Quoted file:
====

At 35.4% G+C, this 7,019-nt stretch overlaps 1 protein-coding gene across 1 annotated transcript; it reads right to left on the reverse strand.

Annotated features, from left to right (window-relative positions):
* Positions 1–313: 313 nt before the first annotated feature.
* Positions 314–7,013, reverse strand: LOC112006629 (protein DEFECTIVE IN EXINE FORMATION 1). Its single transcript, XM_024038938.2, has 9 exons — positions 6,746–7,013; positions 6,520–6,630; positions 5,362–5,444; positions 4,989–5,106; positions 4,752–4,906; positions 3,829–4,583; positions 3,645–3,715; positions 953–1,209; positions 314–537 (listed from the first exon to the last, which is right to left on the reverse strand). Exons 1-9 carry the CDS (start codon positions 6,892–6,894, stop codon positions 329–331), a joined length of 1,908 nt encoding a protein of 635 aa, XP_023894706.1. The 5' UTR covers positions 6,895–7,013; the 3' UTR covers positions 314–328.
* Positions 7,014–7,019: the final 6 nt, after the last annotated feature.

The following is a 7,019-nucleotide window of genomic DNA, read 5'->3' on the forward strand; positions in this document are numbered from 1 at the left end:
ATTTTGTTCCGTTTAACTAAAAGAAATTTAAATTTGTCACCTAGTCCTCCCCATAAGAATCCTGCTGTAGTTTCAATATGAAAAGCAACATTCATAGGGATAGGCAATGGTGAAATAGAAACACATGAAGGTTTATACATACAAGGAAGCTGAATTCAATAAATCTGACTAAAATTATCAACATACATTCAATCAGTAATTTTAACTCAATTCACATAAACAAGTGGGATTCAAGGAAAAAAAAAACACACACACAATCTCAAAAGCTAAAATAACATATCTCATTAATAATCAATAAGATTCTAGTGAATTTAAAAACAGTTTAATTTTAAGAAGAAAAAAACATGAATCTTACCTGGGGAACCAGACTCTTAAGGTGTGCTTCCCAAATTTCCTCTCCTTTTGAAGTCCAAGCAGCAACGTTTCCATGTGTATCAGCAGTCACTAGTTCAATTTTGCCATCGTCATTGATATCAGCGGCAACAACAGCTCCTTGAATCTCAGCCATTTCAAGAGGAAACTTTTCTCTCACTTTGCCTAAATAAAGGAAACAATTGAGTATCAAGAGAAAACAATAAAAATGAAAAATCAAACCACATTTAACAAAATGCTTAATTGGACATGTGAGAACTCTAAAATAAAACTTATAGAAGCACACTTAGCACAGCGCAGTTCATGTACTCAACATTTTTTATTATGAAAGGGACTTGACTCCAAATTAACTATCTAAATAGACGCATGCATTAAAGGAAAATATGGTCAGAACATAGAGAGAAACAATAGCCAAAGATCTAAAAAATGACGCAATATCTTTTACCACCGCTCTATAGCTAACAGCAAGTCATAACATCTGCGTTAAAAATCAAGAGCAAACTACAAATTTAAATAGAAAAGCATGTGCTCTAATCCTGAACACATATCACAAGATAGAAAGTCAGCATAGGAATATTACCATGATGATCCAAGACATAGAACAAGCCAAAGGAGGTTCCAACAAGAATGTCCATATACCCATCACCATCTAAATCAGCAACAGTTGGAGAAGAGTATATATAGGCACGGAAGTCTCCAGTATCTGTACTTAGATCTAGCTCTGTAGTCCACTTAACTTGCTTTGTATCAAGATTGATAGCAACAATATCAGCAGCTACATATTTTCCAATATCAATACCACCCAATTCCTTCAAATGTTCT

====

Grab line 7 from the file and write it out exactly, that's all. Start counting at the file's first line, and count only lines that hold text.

ATTTTGTTCCGTTTAACTAAAAGAAATTTAAATTTGTCACCTAGTCCTCCCCATAAGAATCCTGCTGTAGTTTCAATATGAAAAGCAACATTCATAGGGATAGGCAATGGTGAAATAGAAACACATGAAGGTTTATACATACAAGGAAGCTGAATTCAATAAATCTGACTAAAATTATCAACATACATTCAATCAGTAATTTTAACTCAATTCACATAAACAAGTGGGATTCAAGGAAAAAAAAAACACACACACAATCTCAAAAGCTAAAATAACATATCTCATTAATAATCAATAAGATTCTAGTGAATTTAAAAACAGTTTAATTTTAAGAAGAAAAAAACATGAATCTTACCTGGGGAACCAGACTCTTAAGGTGTGCTTCCCAAATTTCCTCTCCTTTTGAAGTCCAAGCAGCAACGTTTCCATGTGTATCAGCAGTCACTAGTTCAATTTTGCCATCGTCATTGATATCAGCGGCAACAACAGCTCCTTGAATCTCAGCCATTTCAAGAGGAAACTTTTCTCTCACTTTGCCTAAATAAAGGAAACAATTGAGTATCAAGAGAAAACAATAAAAATGAAAAATCAAACCACATTTAACAAAATGCTTAATTGGACATGTGAGAACTCTAAAATAAAACTTATAGAAGCACACTTAGCACAGCGCAGTTCATGTACTCAACATTTTTTATTATGAAAGGGACTTGACTCCAAATTAACTATCTAAATAGACGCATGCATTAAAGGAAAATATGGTCAGAACATAGAGAGAAACAATAGCCAAAGATCTAAAAAATGACGCAATATCTTTTACCACCGCTCTATAGCTAACAGCAAGTCATAACATCTGCGTTAAAAATCAAGAGCAAACTACAAATTTAAATAGAAAAGCATGTGCTCTAATCCTGAACACATATCACAAGATAGAAAGTCAGCATAGGAATATTACCATGATGATCCAAGACATAGAACAAGCCAAAGGAGGTTCCAACAAGAATGTCCATATACCCATCACCATCTAAATCAGCAACAGTTGGAGAAGAGTATATATAGGCACGGAAGTCTCCAGTATCTGTACTTAGATCTAGCTCTGTAGTCCACTTAACTTGCTTTGTATCAAGATTGATAGCAACAATATCAGCAGCTACATATTTTCCAATATCAATACCACCCAATTCCTTCAAATGTTCT